The Holy Catholic Church can help every Catholic man learn to pray through the teachings of Jesus Christ, through the rich prayer traditions of the Church, and by helping a man to focus upon prayers which have proven to be powerful. The Church urges men to develop a daily prayer habit which includes praying at specific times during the day, praying using various types of prayer, and praying using specific prayers which are considered powerful. 

While every Catholic man is called to continually grow in his life of prayer by drawing on the rich treasury of prayer within the Church, the most important thing is to pray now, today, in whatever way God moves you, throughout the day. If you are not praying regularly, start today by praying basic prayers (the Glory Be, Our Father, Hail Mary, Bless us O Lord, Thanks be to God) and simply speaking to God in your own words; God loves you, God hears you, God will respond to your prayers, and the Heavens rejoice when a man turns back to God (Lk 15:7); Thanks be to God!

Praying in conversation with God, the Saints and Angels

Every man is blessed to be invited to enter into a conversation with the Almighty Father who both hears and speaks to His men through His Son and the Holy Spirit (CCC 27, 2626-2627) and through the Church of His beloved Son (CCC 79). Jesus reveals the importance of praying to the Blessed Trinity: He reveals the Our Father (Mt 6:9-13), teaches men to pray to the Son (Jn 14:6, 14), and promises to send the Holy Spirit (Jn 14:16). 

As the Immaculate Conception, the Mother of God and Queen of Heaven, the Blessed Virgin Mary deserves men’s veneration, intercedes on a man’s behalf to her Son the Lord and every Catholic man is urged to pray for the Holy Mother’s intercession (CCC 963-975, 1674, 2673-2682, 2708, 2827). The Church exhorts men to have a devotion to St. Joseph, the patron Saint of the Church and of fathers; he is the model of fatherhood chosen by God to raise His only Son. 

Every Catholic man is blessed to be a member of the Communion of Saints, and as a result, is blessed to be able to have the Saints and Angels in Heaven, who gaze upon the Beatific Vision of God, intercede on his behalf (CCC 336, 956, 2642, 2683, 2692). The St. Michael Prayer offers one powerful example of how the Church encourages men to seek the intercession of the Angels.

Understanding the necessity of a daily prayer habit

The Church calls every Catholic man to build the virtuous habit to pray every day (CCC 2565, 2730) for prayer is a vital necessity (CCC 2744) because developing a rich and disciplined life of prayer is necessary to draw closer to God (CCC 2744-2745) so a man can grow in holiness and find the true and lasting happiness God promises; it is always possible to pray and always a blessing to pray (CCC 2743).

Understanding the importance of praying at set times during the day

The Church urges men to pray daily at set times (CCC 2697) and at specific places in the home or parish (CCC 2691). There are several times which the Church confirms are helpful times to pray (CCC 2698) which include prayers when first awakening from sleep, prayers prior to starting the day, prayers during the day at mid-morning, mid-day, and mid-afternoon, prayers as evening begins and prayers before falling asleep at bedtime.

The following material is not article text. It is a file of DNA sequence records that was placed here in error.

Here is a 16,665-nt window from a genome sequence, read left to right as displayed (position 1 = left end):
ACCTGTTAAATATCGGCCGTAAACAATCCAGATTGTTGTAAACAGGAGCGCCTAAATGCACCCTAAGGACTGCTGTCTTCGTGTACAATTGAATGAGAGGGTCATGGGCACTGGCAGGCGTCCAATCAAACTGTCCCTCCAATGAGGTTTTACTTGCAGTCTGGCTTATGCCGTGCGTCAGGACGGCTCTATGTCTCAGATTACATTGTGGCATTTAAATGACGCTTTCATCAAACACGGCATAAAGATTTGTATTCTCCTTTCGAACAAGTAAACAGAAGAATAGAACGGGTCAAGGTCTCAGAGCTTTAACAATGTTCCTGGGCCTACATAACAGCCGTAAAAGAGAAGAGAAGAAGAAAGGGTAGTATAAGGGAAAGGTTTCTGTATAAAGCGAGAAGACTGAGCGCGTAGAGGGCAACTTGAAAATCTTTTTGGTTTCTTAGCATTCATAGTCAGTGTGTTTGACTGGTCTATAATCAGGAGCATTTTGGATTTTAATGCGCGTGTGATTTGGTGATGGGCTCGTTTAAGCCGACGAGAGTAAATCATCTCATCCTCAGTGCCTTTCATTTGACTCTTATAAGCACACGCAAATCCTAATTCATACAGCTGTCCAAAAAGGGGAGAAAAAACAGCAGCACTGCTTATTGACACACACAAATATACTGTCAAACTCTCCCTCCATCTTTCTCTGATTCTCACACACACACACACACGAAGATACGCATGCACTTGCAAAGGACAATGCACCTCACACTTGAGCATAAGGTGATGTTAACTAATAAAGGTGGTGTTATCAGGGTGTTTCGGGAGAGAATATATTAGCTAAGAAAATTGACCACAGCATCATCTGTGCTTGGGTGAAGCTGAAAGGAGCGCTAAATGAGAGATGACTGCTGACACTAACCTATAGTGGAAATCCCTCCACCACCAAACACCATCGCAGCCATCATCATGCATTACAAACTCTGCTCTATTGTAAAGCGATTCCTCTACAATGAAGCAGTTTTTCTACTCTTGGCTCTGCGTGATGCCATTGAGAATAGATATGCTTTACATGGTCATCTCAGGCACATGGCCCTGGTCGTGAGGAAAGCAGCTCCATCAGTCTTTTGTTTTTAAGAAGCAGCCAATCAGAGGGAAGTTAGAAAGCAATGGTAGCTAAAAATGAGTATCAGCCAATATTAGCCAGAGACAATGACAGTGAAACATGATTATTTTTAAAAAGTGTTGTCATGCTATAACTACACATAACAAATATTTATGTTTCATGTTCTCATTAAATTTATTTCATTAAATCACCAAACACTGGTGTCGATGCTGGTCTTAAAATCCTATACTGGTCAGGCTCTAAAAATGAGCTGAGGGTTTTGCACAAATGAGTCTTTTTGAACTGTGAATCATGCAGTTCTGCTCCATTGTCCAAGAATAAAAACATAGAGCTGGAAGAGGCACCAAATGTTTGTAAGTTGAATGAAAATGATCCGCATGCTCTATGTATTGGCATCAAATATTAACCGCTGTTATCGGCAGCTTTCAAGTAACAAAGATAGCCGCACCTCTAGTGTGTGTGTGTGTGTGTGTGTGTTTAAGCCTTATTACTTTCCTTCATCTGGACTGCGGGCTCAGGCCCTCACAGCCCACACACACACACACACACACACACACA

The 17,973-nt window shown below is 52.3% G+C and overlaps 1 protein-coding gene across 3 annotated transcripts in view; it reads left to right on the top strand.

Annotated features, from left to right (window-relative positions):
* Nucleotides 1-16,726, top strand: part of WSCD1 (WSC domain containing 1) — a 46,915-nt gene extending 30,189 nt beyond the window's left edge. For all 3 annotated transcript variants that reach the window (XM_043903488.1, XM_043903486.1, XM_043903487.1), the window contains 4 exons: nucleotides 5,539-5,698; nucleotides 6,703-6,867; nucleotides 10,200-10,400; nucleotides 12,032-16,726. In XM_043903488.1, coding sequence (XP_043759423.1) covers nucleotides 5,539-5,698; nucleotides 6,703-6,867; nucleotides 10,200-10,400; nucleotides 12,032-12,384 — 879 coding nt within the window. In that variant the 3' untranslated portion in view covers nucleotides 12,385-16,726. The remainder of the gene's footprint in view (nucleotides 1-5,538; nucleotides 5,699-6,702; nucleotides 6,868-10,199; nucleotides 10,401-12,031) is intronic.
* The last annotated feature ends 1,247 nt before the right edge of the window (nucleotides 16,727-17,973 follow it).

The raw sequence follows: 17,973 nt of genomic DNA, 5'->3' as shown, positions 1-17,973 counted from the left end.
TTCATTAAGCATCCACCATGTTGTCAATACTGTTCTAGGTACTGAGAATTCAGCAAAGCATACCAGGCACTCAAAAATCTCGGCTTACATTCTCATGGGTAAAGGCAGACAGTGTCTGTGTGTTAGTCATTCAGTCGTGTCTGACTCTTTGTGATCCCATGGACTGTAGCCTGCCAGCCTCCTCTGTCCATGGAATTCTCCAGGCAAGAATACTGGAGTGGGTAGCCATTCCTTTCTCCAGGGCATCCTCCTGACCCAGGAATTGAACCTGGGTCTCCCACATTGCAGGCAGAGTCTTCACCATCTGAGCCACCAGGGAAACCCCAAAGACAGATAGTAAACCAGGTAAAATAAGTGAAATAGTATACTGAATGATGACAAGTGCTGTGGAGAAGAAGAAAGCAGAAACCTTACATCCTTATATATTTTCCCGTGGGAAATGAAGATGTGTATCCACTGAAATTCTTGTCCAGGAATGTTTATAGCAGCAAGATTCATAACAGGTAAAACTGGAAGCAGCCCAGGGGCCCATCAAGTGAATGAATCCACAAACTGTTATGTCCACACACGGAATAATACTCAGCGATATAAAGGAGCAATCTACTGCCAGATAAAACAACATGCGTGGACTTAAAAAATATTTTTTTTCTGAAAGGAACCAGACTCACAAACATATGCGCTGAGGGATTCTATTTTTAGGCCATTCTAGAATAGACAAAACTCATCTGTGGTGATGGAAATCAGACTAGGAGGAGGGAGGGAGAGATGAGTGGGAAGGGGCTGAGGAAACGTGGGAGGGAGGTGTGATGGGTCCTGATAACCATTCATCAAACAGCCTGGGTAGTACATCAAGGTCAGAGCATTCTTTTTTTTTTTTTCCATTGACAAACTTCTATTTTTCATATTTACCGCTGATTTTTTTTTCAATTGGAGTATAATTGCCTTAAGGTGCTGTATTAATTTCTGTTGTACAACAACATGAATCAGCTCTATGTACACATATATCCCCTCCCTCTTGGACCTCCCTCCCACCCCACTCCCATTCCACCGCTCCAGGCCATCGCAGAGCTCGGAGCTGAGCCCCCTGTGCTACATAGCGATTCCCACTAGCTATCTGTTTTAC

Encouraging men to pray in a variety of ways

Much like a conversation with another person, conversations with God vary based on a man’s situation: prayers can be short (“Jesus”) or long (the Easter Vigil Mass); prayers can include adoration (CCC 2628), petition (CCC 2629), intercession (CCC 2634), thanksgiving (CCC 2637) and praise (CCC 2639); prayers can be expressed in different ways including vocal prayer, meditation and contemplation (CCC 2700-2719); prayers can be spontaneous or prayers can draw upon the rich historical Catholic treasury of prayers; some prayers can receive Indulgences (CCC 1478) which can help reduce the just temporal punishment of sin. Every Catholic man can be blessed by praying in a variety of ways.

Praying in the Presence of Christ in Adoration

Jesus Christ Himself is present in the Sacrament of the Eucharist and remains so after the Mass is completed (CCC 1377); the Eucharistic Host that has not been received by the faithful in the Mass is placed in the Tabernacle, a receptacle in which the consecrated Eucharist has been traditionally reserved for Communion of the sick and dying (CCC 1379). Because Christ’s Presence remains in the Host in the Tabernacle, every Catholic man has the astonishing blessing to be able to pray in the actual Presence of Jesus Christ by simply visiting his parish and drawing near the Tabernacle (CCC 1183, 1379).

The prayerful practice of “adoration” (Latin adorare, meaning to “formally call out to God in prayer”) “exalts the greatness of the Lord who made us…sets us free from evil” and is a “respectful silence in the presence of the, “ever greater” God” (CCC 2628). “The Catholic Church has always offered and still offers to the Sacrament of the Eucharist the cult of Adoration, not only during Mass, but also outside of it, reserving the consecrated hosts with the utmost care, exposing them to the solemn veneration of the faithful, and carrying them in procession” (CCC 1378).

The Church calls every Catholic man to his duty to show his gratitude and love to Jesus Christ by visiting and adoring the Blessed Sacrament (CCC 1418). A Catholic man can visit any parish and be able to pray in the presence of Jesus Christ Who resides in the Tabernacle and adore Him; some parishes also have a special Adoration Chapel where Jesus is revealed in a monstrance (a sacred vessel used for exposition of the Eucharist) for perpetual adoration (all day, every day). In addition, the Church also offers various formal times of Eucharistic Adoration through the Liturgy for Exposition and Benediction of the Eucharist and through Eucharistic Processions.